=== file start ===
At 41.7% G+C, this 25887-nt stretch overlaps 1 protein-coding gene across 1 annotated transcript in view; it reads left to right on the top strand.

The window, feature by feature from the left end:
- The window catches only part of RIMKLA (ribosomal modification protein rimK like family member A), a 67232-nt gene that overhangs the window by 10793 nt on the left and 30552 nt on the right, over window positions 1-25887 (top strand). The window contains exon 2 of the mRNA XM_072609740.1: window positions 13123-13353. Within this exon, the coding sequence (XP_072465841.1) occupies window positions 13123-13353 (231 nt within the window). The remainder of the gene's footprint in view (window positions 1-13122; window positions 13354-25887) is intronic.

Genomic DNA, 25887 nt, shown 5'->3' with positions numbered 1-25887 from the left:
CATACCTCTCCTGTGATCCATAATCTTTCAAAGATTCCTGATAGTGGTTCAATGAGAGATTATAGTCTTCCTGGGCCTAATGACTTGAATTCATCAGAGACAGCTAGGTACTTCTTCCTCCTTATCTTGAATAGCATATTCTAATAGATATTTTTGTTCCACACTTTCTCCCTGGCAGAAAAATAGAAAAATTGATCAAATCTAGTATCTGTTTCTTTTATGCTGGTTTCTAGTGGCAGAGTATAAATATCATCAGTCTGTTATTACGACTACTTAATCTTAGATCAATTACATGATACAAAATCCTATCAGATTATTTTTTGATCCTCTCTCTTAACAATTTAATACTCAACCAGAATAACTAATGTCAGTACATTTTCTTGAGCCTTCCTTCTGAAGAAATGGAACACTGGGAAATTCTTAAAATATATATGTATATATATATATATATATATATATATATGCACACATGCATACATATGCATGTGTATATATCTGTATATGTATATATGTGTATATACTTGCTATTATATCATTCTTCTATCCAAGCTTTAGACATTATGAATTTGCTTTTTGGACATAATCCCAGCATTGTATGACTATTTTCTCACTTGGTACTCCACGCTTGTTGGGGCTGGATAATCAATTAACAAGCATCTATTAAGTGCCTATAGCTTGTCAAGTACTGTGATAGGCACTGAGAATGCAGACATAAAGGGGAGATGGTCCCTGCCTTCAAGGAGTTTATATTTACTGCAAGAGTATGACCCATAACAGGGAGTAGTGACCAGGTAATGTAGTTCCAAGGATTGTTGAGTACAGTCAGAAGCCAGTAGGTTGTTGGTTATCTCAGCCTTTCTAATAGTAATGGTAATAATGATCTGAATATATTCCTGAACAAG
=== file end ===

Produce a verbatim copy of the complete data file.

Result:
At 41.7% G+C, this 25887-nt stretch overlaps 1 protein-coding gene across 1 annotated transcript in view; it reads left to right on the top strand.

The window, feature by feature from the left end:
- The window catches only part of RIMKLA (ribosomal modification protein rimK like family member A), a 67232-nt gene that overhangs the window by 10793 nt on the left and 30552 nt on the right, over window positions 1-25887 (top strand). The window contains exon 2 of the mRNA XM_072609740.1: window positions 13123-13353. Within this exon, the coding sequence (XP_072465841.1) occupies window positions 13123-13353 (231 nt within the window). The remainder of the gene's footprint in view (window positions 1-13122; window positions 13354-25887) is intronic.

Genomic DNA, 25887 nt, shown 5'->3' with positions numbered 1-25887 from the left:
CATACCTCTCCTGTGATCCATAATCTTTCAAAGATTCCTGATAGTGGTTCAATGAGAGATTATAGTCTTCCTGGGCCTAATGACTTGAATTCATCAGAGACAGCTAGGTACTTCTTCCTCCTTATCTTGAATAGCATATTCTAATAGATATTTTTGTTCCACACTTTCTCCCTGGCAGAAAAATAGAAAAATTGATCAAATCTAGTATCTGTTTCTTTTATGCTGGTTTCTAGTGGCAGAGTATAAATATCATCAGTCTGTTATTACGACTACTTAATCTTAGATCAATTACATGATACAAAATCCTATCAGATTATTTTTTGATCCTCTCTCTTAACAATTTAATACTCAACCAGAATAACTAATGTCAGTACATTTTCTTGAGCCTTCCTTCTGAAGAAATGGAACACTGGGAAATTCTTAAAATATATATGTATATATATATATATATATATATATATATGCACACATGCATACATATGCATGTGTATATATCTGTATATGTATATATGTGTATATACTTGCTATTATATCATTCTTCTATCCAAGCTTTAGACATTATGAATTTGCTTTTTGGACATAATCCCAGCATTGTATGACTATTTTCTCACTTGGTACTCCACGCTTGTTGGGGCTGGATAATCAATTAACAAGCATCTATTAAGTGCCTATAGCTTGTCAAGTACTGTGATAGGCACTGAGAATGCAGACATAAAGGGGAGATGGTCCCTGCCTTCAAGGAGTTTATATTTACTGCAAGAGTATGACCCATAACAGGGAGTAGTGACCAGGTAATGTAGTTCCAAGGATTGTTGAGTACAGTCAGAAGCCAGTAGGTTGTTGGTTATCTCAGCCTTTCTAATAGTAATGGTAATAATGATCTGAATATATTCCTGAACAAG